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|SLAVES OF THE WAR LORDS (10th Battalion Worcestershire Regiment)|
Author: by Henry Russell
Published as a reprint by Naval & Military Press Limited (288 pages)
(The book was originally published in 1928).
Henry Russell served in 10th Battalion Worcestershire Regiment in the
Great War. He joined the 10th Worcesters in September 1916 near Hazebrouck
and stayed with them until he was
wounded in March 1918. At the time the 10th Battalion was part of
the 57th Brigade, 19th (Western) Division.
He saw plenty of front line action and describes it in details in this book with a outspoken account of what it was like for an ordinary soldier in the trenches. He provides a good account of the British offensive at the Battle of Messines Ridge on the 7 June 1917.
This book is full of front line action, vividly described with no punches pulled.
There were macabre moments, too, such as on the Ancre when crouched at the bottom of a captured German trench, waiting to go over the top: “Shift up a bit,” came a voice. “Keep quiet, you idiot!” whispered other voices. “Shift up a bit, will yer; I’m sitting on a dead Jerry!”
On the night of the 11th/12th February 1917 Russell was involved in a two-company raid, described in the official Worcestershire regimental history as a successful raid. However, Russell’s view was markedly different, saying that no military advantage was gained by the raid and no new trenches were occupied. The 10th Worcesters paid a heavy price for this attack with 4 killed, 13 missing, 3 officers and 39 other ranks wounded.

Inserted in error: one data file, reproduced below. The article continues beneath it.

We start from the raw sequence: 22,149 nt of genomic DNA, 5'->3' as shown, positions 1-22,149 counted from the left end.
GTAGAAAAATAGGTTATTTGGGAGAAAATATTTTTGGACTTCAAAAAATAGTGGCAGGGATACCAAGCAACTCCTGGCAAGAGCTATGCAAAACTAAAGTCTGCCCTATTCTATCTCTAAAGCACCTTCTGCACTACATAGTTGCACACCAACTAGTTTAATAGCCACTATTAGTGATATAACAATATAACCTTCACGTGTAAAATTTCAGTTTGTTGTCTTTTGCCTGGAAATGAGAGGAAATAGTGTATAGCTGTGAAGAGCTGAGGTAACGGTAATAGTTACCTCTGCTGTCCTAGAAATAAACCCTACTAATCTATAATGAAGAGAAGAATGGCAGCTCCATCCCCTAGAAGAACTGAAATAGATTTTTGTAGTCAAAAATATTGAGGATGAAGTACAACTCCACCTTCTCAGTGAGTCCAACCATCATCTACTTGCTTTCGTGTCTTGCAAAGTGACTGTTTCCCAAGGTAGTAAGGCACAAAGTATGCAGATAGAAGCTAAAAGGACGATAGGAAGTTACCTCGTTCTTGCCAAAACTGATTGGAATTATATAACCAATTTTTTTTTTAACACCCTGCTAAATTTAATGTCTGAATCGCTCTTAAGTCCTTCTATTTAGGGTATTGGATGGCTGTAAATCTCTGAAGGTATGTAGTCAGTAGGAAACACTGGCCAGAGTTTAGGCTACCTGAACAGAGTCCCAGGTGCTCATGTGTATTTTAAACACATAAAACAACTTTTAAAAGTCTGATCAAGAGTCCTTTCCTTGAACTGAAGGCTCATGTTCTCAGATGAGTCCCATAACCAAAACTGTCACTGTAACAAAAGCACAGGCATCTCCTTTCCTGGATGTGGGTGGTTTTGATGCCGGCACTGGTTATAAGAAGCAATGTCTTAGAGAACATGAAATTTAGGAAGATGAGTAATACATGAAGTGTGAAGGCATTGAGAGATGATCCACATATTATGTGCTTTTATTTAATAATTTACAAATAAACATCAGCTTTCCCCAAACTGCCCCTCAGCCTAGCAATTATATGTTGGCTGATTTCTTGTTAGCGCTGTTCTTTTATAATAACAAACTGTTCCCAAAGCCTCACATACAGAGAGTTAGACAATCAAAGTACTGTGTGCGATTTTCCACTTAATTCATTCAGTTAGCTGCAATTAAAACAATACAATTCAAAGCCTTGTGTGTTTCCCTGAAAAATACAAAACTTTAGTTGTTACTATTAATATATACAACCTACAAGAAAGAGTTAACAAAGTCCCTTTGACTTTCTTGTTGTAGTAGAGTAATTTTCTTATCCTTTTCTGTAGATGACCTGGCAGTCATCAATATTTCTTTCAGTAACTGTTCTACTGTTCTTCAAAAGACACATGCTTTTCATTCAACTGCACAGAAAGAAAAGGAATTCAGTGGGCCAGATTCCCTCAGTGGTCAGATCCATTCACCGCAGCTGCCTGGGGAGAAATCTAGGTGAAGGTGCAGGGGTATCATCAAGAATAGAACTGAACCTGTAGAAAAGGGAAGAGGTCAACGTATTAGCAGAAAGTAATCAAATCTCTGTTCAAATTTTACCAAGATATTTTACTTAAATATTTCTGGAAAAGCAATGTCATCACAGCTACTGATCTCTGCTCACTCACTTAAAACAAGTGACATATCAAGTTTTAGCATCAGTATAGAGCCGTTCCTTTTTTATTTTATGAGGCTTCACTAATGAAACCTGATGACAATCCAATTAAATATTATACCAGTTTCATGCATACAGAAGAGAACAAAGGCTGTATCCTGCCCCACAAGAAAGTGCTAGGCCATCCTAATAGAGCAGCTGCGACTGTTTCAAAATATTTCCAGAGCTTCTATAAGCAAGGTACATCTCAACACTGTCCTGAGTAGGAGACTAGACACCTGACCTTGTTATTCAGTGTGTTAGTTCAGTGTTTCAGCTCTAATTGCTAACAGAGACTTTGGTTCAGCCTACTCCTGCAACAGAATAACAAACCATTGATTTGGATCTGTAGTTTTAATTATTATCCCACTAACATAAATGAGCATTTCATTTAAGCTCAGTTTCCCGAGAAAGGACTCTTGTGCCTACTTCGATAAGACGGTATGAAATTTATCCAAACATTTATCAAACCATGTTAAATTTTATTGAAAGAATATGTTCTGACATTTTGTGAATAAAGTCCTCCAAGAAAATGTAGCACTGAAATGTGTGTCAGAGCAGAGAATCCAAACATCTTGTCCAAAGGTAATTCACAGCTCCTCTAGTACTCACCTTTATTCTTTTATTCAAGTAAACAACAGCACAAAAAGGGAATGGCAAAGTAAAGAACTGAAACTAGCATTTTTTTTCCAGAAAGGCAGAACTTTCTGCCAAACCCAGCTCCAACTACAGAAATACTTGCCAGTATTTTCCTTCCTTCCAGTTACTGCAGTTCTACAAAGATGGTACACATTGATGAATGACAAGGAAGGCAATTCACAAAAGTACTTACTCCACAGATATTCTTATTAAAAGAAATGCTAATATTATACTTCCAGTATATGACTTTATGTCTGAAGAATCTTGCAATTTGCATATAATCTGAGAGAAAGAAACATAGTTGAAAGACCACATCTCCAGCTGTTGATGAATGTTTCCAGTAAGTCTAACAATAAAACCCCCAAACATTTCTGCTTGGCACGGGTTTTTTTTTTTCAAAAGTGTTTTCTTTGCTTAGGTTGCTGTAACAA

In May 1917 the 10th Battalion was in divisional reserve in the area around Messines and took over trenches forward of Vierstraat facing the village of Wytschaete. The author describes the moment on the morning of 7th June 1917 when the mines went up: "There was a huge tearing crash, the trench shook as if by an earthquake, and over the length of the front from Hill 60 to Messines appeared a scene like so many volcanoes in eruption. Simultaneously, from the rear came the dreadful roar of a thousand cannon, and the rattle of countless machine-guns.......The volume of sound made men sweat in an agony of fear."
Russell’s war came to an end on the first day of the German offensive, 21st March 1918, when he was wounded and evacuated to England. He did not return to the battlefields.
Notes: A 2001 reprint of this book is
available from Naval & Military Press Limited (Tel. +44 (0)1825
Click here for link to Naval & Military Press